Figures 7, 8, and 9 show, respectively, the two modal shapes of the torsional, flexural, and breathing vibrations. The modal shape can be regarded as the mode , where is the modal number in the circumferential direction and is the modal number in the axial direction. The modal shapes are not in order with the parameters and . This feature of cylindrical vibration is different from that of beam vibration in which the order increases with the modal parameter. Therefore in the vibration of the cylinder, one should be careful to find the right mode of the vibration.
In this paper, the effects of boundary conditions and of cylindrical parameters on the natural frequencies of cylindrical viscous fluid are presented with the present method. In these studies, investigations are carried out to study the effects of circumferential mode , axial mode , and fluid thickness on the frequencies. Influence of viscosity on the natural frequencies of an elastic solid is also investigated.
First, one investigates how the natural frequencies vary with the axial mode . Figure 10 shows that the natural frequencies increase as the axial mode increases except when . This value of corresponds to 2D problem of viscous oscillations.
Thirdly, one investigates how the dense fluid (added mass) affects the natural frequencies. Tables 3 and 4 show the coupled and uncoupled natural frequencies varying with circumferential and axial mode . As increases, the difference between the coupled and uncoupled natural frequencies increases. Figures 14 and 15 show that the presence of fluid has no influence on the modal shapes of an elastic solid.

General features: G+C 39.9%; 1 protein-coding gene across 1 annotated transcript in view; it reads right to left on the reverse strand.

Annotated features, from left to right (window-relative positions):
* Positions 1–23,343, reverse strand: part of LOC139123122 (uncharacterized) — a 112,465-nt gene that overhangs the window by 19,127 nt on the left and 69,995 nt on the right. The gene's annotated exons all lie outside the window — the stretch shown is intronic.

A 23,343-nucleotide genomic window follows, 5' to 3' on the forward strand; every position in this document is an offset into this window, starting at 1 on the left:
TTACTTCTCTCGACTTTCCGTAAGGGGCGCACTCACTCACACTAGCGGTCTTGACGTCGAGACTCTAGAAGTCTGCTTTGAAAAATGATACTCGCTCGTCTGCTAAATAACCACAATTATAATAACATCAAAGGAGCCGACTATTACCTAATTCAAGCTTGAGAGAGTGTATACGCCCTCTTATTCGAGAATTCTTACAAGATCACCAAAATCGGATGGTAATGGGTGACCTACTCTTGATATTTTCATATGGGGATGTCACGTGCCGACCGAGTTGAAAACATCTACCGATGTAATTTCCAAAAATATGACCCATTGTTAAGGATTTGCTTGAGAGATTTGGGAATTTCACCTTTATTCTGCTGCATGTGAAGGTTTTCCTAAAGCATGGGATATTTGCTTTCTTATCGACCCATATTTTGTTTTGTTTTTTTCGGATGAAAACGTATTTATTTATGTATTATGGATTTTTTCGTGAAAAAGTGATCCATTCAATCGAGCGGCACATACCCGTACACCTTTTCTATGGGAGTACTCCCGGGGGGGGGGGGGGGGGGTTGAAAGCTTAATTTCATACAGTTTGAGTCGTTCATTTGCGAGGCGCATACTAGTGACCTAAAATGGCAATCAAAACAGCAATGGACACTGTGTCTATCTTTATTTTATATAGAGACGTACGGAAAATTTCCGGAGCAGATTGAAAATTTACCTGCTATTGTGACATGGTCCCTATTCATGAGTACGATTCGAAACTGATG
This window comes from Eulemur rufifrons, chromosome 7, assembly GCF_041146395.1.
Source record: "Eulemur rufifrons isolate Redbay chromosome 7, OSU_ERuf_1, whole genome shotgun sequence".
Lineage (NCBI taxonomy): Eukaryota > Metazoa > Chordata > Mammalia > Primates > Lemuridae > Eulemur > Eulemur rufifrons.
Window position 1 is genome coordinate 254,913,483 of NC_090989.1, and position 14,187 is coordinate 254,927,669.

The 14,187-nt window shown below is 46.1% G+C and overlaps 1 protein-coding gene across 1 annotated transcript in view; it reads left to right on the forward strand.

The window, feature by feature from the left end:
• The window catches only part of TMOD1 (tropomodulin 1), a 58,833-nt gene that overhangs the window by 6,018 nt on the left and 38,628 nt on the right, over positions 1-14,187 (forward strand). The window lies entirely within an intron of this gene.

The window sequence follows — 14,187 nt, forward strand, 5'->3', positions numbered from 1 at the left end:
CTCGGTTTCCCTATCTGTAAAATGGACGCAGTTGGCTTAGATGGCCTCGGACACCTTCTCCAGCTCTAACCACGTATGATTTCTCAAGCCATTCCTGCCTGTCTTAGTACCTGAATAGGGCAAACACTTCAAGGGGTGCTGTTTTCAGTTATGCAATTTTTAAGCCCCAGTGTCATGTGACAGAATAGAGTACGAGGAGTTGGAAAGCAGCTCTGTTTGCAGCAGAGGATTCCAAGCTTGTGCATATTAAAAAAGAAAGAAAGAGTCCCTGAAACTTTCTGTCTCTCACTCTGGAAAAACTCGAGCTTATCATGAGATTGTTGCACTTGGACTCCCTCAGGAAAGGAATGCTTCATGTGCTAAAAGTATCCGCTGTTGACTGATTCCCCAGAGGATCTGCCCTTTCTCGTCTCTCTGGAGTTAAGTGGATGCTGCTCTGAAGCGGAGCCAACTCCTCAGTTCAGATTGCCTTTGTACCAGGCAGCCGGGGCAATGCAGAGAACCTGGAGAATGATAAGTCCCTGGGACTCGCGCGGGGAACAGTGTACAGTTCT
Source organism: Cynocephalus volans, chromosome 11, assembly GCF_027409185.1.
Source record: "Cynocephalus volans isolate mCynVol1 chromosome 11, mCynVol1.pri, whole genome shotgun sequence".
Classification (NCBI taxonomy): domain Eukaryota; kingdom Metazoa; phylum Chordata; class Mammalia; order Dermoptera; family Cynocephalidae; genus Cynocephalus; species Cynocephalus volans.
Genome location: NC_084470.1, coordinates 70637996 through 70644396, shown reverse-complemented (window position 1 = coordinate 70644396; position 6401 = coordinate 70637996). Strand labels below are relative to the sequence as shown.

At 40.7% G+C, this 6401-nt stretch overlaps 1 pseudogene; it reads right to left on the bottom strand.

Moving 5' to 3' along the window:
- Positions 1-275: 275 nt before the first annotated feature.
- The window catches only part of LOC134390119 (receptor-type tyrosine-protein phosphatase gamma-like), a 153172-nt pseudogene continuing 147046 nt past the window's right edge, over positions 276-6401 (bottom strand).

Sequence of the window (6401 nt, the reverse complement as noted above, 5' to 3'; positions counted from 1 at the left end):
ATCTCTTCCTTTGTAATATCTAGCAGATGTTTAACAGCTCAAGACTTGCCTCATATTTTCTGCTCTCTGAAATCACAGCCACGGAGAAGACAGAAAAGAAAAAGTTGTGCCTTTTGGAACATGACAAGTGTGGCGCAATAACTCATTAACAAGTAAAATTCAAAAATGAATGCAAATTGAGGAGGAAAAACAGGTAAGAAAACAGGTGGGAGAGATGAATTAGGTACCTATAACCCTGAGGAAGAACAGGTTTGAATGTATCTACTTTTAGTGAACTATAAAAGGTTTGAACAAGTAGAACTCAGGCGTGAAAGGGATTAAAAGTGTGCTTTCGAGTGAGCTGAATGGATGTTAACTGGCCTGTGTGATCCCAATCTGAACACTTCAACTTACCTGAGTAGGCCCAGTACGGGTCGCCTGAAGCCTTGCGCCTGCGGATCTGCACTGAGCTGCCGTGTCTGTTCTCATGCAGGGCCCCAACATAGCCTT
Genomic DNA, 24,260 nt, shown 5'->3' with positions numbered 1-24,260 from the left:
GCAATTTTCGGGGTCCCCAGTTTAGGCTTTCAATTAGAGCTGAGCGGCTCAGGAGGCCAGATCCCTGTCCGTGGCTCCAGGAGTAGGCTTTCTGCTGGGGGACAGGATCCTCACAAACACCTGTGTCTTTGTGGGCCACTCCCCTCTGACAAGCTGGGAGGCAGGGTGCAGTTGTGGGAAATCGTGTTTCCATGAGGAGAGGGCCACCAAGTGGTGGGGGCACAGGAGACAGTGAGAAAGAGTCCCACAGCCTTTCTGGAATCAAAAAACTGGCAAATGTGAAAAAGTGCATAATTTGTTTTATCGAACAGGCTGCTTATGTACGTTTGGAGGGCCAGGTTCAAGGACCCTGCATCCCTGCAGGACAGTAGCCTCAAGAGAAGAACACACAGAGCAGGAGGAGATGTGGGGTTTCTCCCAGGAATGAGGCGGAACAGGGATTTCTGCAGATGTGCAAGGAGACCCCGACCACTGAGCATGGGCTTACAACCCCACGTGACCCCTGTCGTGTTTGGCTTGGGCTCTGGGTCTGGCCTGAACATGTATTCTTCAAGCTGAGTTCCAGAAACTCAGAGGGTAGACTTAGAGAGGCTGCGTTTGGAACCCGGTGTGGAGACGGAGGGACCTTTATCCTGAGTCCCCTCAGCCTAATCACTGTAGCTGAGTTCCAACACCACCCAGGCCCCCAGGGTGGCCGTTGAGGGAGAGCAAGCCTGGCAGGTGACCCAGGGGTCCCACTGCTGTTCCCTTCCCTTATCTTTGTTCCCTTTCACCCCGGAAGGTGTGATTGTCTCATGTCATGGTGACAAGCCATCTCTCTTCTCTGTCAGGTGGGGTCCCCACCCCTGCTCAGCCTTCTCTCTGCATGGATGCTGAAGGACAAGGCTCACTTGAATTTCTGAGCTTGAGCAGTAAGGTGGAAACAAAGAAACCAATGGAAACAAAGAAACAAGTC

We have presented an analytic solution for the Stokes eigenmodes of a viscous incompressible cylindrical fluid. Using the Helmholtz decomposition for the velocity field, we obtain an eigenvalue problem for . The analytical results are in very good agreement with FEM results. This analytic method clearly distinguishes between the potential and rotational components and the contributions of each to various flow variables can be analyzed if one wishes so. The present solution is for cylindrical viscous fluid and is not limited to a cylindrical shape. The same scalar potentials can be used to obtain stokes eigenmodes in the case of a spherical geometry. Finally, a knowledge of the stokes eigenmodes of viscous fluid is likely to be of use in performing a dynamic analysis by modal projection method.
The matrix in (16) is defined as follows: where
The matrix in (20) is defined as follows: where
The operator matrix in (41) is defined as follows: where
See Figure 16.
- F. Razafimahery, “Ecoulements externes de Stokes dans des domaines non réguliers et condition de Kutta-Joukowski généralisée,” Zeitschrift für Angewandte Mathematik und Physik, vol. 54, pp. 125–148, 2003.
- H. Bruus, Theoretical Microfluidics, Oxford University Press, New York, NY, USA, 2008.
- G. Karniadakis, A. Beskok, and N. Aluru, Microflows and Nanoflows: Fundamentals and Simulation, Springer, 2005.
- S. Childress, Mechanics of Swimming and Flying, Cambridge University Press, 1981.
- A. S. Ashour, “Propagation of guided waves in a fluid layer bounded by two viscoelastic transversely isotropic solids,” Journal of Applied Geophysics, vol. 44, no. 4, pp. 327–336, 2000.